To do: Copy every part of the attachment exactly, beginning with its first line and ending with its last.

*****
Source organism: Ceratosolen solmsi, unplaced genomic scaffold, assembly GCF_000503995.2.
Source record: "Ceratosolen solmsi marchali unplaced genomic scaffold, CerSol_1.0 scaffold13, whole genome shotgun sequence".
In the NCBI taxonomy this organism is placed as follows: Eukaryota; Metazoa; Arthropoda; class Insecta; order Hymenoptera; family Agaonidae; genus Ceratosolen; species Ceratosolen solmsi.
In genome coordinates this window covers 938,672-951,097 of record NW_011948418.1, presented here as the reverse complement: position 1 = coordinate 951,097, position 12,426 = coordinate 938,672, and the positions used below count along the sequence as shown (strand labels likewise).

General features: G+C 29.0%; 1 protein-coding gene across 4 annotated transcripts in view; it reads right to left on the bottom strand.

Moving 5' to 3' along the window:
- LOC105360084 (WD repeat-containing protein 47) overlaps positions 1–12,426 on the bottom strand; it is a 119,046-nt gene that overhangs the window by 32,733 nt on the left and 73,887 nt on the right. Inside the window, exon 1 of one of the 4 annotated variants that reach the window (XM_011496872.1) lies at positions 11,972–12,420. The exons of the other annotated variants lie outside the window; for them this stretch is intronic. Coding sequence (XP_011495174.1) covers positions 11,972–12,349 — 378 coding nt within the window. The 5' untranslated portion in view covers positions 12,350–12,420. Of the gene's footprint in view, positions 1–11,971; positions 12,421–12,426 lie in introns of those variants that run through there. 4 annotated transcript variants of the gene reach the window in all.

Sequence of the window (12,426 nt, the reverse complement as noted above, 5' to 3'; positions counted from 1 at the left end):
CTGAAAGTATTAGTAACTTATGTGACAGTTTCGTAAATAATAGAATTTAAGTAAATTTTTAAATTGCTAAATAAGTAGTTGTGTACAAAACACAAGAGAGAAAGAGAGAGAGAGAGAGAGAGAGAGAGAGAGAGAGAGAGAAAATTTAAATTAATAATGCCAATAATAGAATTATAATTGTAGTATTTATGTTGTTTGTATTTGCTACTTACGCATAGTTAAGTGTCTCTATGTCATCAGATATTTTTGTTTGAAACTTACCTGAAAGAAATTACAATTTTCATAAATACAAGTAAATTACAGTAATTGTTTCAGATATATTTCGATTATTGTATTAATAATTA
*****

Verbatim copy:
Source organism: Ceratosolen solmsi, unplaced genomic scaffold, assembly GCF_000503995.2.
Source record: "Ceratosolen solmsi marchali unplaced genomic scaffold, CerSol_1.0 scaffold13, whole genome shotgun sequence".
In the NCBI taxonomy this organism is placed as follows: Eukaryota; Metazoa; Arthropoda; class Insecta; order Hymenoptera; family Agaonidae; genus Ceratosolen; species Ceratosolen solmsi.
In genome coordinates this window covers 938,672-951,097 of record NW_011948418.1, presented here as the reverse complement: position 1 = coordinate 951,097, position 12,426 = coordinate 938,672, and the positions used below count along the sequence as shown (strand labels likewise).

General features: G+C 29.0%; 1 protein-coding gene across 4 annotated transcripts in view; it reads right to left on the bottom strand.

Moving 5' to 3' along the window:
- LOC105360084 (WD repeat-containing protein 47) overlaps positions 1–12,426 on the bottom strand; it is a 119,046-nt gene that overhangs the window by 32,733 nt on the left and 73,887 nt on the right. Inside the window, exon 1 of one of the 4 annotated variants that reach the window (XM_011496872.1) lies at positions 11,972–12,420. The exons of the other annotated variants lie outside the window; for them this stretch is intronic. Coding sequence (XP_011495174.1) covers positions 11,972–12,349 — 378 coding nt within the window. The 5' untranslated portion in view covers positions 12,350–12,420. Of the gene's footprint in view, positions 1–11,971; positions 12,421–12,426 lie in introns of those variants that run through there. 4 annotated transcript variants of the gene reach the window in all.

Sequence of the window (12,426 nt, the reverse complement as noted above, 5' to 3'; positions counted from 1 at the left end):
CTGAAAGTATTAGTAACTTATGTGACAGTTTCGTAAATAATAGAATTTAAGTAAATTTTTAAATTGCTAAATAAGTAGTTGTGTACAAAACACAAGAGAGAAAGAGAGAGAGAGAGAGAGAGAGAGAGAGAGAGAGAGAGAAAATTTAAATTAATAATGCCAATAATAGAATTATAATTGTAGTATTTATGTTGTTTGTATTTGCTACTTACGCATAGTTAAGTGTCTCTATGTCATCAGATATTTTTGTTTGAAACTTACCTGAAAGAAATTACAATTTTCATAAATACAAGTAAATTACAGTAATTGTTTCAGATATATTTCGATTATTGTATTAATAATTA